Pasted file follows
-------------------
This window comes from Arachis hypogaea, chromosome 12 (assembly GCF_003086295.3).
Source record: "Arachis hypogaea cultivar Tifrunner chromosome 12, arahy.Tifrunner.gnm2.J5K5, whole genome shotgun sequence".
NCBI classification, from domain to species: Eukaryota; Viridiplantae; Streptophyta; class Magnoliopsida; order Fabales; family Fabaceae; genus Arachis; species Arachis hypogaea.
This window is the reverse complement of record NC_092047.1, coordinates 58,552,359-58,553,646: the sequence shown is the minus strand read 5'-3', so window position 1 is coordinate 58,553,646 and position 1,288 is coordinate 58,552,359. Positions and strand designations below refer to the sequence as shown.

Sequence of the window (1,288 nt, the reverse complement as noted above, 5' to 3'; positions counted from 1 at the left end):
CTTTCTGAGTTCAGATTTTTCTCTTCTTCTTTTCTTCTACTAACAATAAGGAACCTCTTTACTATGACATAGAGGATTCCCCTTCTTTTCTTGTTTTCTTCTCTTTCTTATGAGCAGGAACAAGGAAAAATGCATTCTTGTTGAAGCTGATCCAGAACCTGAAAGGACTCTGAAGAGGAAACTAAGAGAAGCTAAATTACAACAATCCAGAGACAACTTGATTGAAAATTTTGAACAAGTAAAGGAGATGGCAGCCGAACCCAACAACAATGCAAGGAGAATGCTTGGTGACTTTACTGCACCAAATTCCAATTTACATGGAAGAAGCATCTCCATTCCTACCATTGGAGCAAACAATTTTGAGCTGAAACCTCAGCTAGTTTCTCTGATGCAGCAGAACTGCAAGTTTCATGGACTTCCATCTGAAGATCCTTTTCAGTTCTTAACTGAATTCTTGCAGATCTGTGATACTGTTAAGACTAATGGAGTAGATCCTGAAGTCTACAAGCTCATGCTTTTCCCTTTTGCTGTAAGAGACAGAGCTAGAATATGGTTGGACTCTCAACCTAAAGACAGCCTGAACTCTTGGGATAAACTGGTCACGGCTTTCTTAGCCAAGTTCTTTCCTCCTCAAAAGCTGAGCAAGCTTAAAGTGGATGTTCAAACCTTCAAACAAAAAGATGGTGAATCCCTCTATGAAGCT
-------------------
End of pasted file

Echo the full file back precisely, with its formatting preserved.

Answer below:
This window comes from Arachis hypogaea, chromosome 12 (assembly GCF_003086295.3).
Source record: "Arachis hypogaea cultivar Tifrunner chromosome 12, arahy.Tifrunner.gnm2.J5K5, whole genome shotgun sequence".
NCBI classification, from domain to species: Eukaryota; Viridiplantae; Streptophyta; class Magnoliopsida; order Fabales; family Fabaceae; genus Arachis; species Arachis hypogaea.
This window is the reverse complement of record NC_092047.1, coordinates 58,552,359-58,553,646: the sequence shown is the minus strand read 5'-3', so window position 1 is coordinate 58,553,646 and position 1,288 is coordinate 58,552,359. Positions and strand designations below refer to the sequence as shown.

Sequence of the window (1,288 nt, the reverse complement as noted above, 5' to 3'; positions counted from 1 at the left end):
CTTTCTGAGTTCAGATTTTTCTCTTCTTCTTTTCTTCTACTAACAATAAGGAACCTCTTTACTATGACATAGAGGATTCCCCTTCTTTTCTTGTTTTCTTCTCTTTCTTATGAGCAGGAACAAGGAAAAATGCATTCTTGTTGAAGCTGATCCAGAACCTGAAAGGACTCTGAAGAGGAAACTAAGAGAAGCTAAATTACAACAATCCAGAGACAACTTGATTGAAAATTTTGAACAAGTAAAGGAGATGGCAGCCGAACCCAACAACAATGCAAGGAGAATGCTTGGTGACTTTACTGCACCAAATTCCAATTTACATGGAAGAAGCATCTCCATTCCTACCATTGGAGCAAACAATTTTGAGCTGAAACCTCAGCTAGTTTCTCTGATGCAGCAGAACTGCAAGTTTCATGGACTTCCATCTGAAGATCCTTTTCAGTTCTTAACTGAATTCTTGCAGATCTGTGATACTGTTAAGACTAATGGAGTAGATCCTGAAGTCTACAAGCTCATGCTTTTCCCTTTTGCTGTAAGAGACAGAGCTAGAATATGGTTGGACTCTCAACCTAAAGACAGCCTGAACTCTTGGGATAAACTGGTCACGGCTTTCTTAGCCAAGTTCTTTCCTCCTCAAAAGCTGAGCAAGCTTAAAGTGGATGTTCAAACCTTCAAACAAAAAGATGGTGAATCCCTCTATGAAGCT